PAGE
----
Top of the do-list was that they had to stop having babies. +/- 18 cats of childbearing age could not be allowed to grow to whatever exponential number they had the potential for if left to decide the matter themselves. Not on my budget, anyway. I had a local TNR** group come out and help me trap, neuter and spay all the cats (well not all the cats - we can't catch Bangs). And I bought them a few insulated shelters for the harsh days of winter. That was an unknown number of new problems prevented. But not an answer to the question of how we were all going to eat.
I slept very little in those initial months after Mom died. All I did, 24-hours a day (when I wasn't killing my back clearing out the house, or dissolving in puddles of tears), is stare into space and turn this Rubik's Cube around and around and around and around in my mind. The sides never lined up. I was sick with anxiety. If I slept at all, I dreamed of cats. Kittens. Cats having kittens. Kittens having kittens. Me having kittens. And all of us living in my yard.
When my father died in October and his aide offered me his kitten, Bochiche, I almost slapped her.
I could take a tenant and just tell them the yard belongs to the cats. But what if I got a bad one? Anyone I've ever known with rental properties eventually got a deadbeat tenant who didn't pay their rent. My friend Tom had a guy who wouldn't pay the rent and was a drug dealer. He had guns and pit bulls and people pulling up in cars at every hour. It can take 8-10 months to evict a bad tenant. Are you kidding me? One month of that and I'd be bankrupt. That is out of the question.
The only time the sides of the Rubik's Cube almost lined up was with the idea of vacation rentals. As in renting the house for short periods to tourists. This idea, if it worked, would solve most, if not all, of my problems: I don't have to sell in a bad market. I don't have to gamble on a tenant. The house makes an income. The cats keep their yard. All options stay open. I can change gears at any time. The house is available within a month at most if I need to chuck it all and move in. Vacationers need less, and will pay more. A renovation for this purpose could be done very quickly, and cost much less. It really seemed feasible. Which is to say, completely mental (I mean, who does this? Keep a falling down house to maintain 18 feral yard cats?)... but feasible.
After a true nervous breakdown of indecision, I took the leap. I took the bit of money Mom left and put it into a simple renovation. I did, no joke, about 50 years worth of work in 11 months. It took way longer and a near heart attack more money than it should have, but Dottie Jane's NYC Vacation Rental opened for business in June 2010. It is NYC's first cat-centric vacation rental house. Our mission: No Cat Left Behind. I designed a super cute website, listed on 3 vacation rental databases, and got 4 bookings in the first month. And a student film crew who used the house as a set for their year end project!
About halfway through the renovation, when I was almost broke, and still without a relocation plan for the cats, I started writing letters to cat food companies asking for donations. Here's what happens when you ask cat food companies for donations of food for homeless cats:
I wrote every cat food company in the country. BIG companies, you
know the ones, to whom a year's supply of cat food to me would be a grain of
sand on their Malibu Beach. From 5 of the 6 major cat food companies, not
even the courtesy of reply! From the 6th I got a $2.00 coupon!
(That is two dollars in case you thought it was a typo.) If I
wasn't so poor, I would have sent it back to them (with a token of thanks from
my kitty garden).
Just one group - one in all the many that I wrote, and the smallest - found the love in their hearts to give me a donation of cat food to pull us through the worst of the crisis. They generously gave me a $1000, one-time donation of cat food, wet and dry, and even delivered it right to the door. The only condition they placed on the gift was that I swear to never say who gave it lest they be inundated with demands. I swore. And I won't ever tell. I am so grateful for that gift. That cat food lasted almost a year. Without it, I don't know how I would have fed those cats.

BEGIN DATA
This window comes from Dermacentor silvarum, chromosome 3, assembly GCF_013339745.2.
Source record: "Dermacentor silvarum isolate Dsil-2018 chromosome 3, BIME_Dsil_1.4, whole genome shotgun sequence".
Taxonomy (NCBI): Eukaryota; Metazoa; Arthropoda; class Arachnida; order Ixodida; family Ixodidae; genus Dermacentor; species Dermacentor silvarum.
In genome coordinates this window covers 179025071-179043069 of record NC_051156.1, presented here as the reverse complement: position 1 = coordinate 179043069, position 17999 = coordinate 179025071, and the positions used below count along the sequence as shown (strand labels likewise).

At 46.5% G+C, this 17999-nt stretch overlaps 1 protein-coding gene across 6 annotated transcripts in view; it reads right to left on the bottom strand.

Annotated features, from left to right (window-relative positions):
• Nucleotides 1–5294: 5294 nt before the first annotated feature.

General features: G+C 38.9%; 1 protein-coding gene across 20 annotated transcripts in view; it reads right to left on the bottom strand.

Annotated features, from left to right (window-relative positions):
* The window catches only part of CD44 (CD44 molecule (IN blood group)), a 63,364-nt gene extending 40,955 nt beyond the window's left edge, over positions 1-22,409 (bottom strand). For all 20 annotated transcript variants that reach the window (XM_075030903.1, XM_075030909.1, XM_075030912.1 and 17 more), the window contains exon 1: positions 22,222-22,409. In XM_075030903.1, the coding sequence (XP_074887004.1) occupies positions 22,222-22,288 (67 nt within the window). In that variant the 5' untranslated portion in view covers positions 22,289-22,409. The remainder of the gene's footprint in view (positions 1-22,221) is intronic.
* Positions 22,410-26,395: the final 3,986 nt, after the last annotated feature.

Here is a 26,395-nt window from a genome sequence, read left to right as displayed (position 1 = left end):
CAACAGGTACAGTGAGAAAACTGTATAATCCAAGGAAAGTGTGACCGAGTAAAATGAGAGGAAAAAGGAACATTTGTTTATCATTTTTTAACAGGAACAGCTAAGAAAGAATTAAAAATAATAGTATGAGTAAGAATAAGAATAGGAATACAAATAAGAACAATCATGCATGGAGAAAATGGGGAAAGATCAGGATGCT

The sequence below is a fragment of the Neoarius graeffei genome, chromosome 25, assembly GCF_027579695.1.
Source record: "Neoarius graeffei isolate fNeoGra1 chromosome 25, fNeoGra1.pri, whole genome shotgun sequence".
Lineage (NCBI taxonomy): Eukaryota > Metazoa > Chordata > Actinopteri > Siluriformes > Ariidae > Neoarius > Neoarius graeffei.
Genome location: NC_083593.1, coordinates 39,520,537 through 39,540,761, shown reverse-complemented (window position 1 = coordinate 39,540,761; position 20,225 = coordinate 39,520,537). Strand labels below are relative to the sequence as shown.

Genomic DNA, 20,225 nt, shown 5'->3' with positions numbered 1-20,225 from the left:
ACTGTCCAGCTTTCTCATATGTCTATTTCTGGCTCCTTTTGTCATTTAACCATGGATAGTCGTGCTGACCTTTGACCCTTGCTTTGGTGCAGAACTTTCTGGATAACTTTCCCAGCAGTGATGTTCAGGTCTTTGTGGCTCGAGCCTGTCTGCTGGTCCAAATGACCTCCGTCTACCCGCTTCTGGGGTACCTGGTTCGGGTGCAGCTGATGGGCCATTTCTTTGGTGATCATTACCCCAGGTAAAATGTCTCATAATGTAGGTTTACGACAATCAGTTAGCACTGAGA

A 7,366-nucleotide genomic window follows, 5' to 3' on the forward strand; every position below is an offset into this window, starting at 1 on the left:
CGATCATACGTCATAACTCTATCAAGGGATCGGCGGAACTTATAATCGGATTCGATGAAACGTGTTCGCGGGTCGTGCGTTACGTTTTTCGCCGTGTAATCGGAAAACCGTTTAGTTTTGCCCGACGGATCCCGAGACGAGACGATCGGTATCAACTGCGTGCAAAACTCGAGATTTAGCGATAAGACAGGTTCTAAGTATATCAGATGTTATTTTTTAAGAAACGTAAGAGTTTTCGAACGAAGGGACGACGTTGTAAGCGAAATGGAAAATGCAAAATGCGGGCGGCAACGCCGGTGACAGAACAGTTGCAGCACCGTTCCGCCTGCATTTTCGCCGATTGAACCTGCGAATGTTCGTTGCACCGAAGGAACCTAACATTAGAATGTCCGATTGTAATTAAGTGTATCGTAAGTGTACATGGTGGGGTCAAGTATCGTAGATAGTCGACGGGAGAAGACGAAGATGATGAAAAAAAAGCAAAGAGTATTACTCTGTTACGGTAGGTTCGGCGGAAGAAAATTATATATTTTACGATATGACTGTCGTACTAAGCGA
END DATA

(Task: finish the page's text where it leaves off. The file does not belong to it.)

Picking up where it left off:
Dottie Jane's has since had 48 guests, and earned multiple 5-star ratings on TripAdvisor.com. I am routinely complimented on the stylish renovation and the heartfelt mission. And the cats, all +/- 18 of them, have not yet missed a meal. They can be seen out back at any time of day, enjoying the sun, peeking out of their insulated shelters, having a snack, or chasing leaves. It's a beautiful thing.
But there are constant threats from the development all around us. NYC developers give little thought to animal welfare where rental income can be found. A few of our cats have gone missing. Garnet turned up with a broken leg. Little Cindy is always sick. I worry about them constantly. And I’m physically exhausted. I live on pills and puffers, with even less time than before to devote to the art and The Pride Cartoon which are my life's true calling. And while the Spring, Summer and Fall seasons have been booked solid, the Winters are consistently barren. From November through March I chew my nails to the quick and grind my wheels in an endless, sleepless loop of worry: Where is the money going to come from? How will I pay the mortgage? Will I ever be able to work? What am I going to do with all these cats?! ... omg... all these cats....
For now, I'm making it work. But this is not a viable long-term solution. The day is quickly approaching when I will just not be able to do this anymore. These cats need to be rescued. I need to be rescued. They need to be relocated to a sanctuary that's safe for cats with people of means who can protect and give them a better life. In the meantime, they need to eat. I am asking the animal-loving public to take pity on a poor artist and her +/- 18 inherited feral cats, and donate to their upkeep. A link to their PitchInBox is below. All help is hugely appreciated, and every dime goes directly into the mouths of the needy cats for whom it is intended (or to their vets).
And all suggestions are welcome for how/where to relocate this bunch. If you have an idea, don't hesitate to write me.
(PS: really... I'm NOT that crazy cat lady!)
* There were no free or low cost TNR programs then, so any cats that needed spaying and neutering were done on your own dime or not at all.
** TNR = trap, neuter and return, the most humane method for dealing with cat over-population.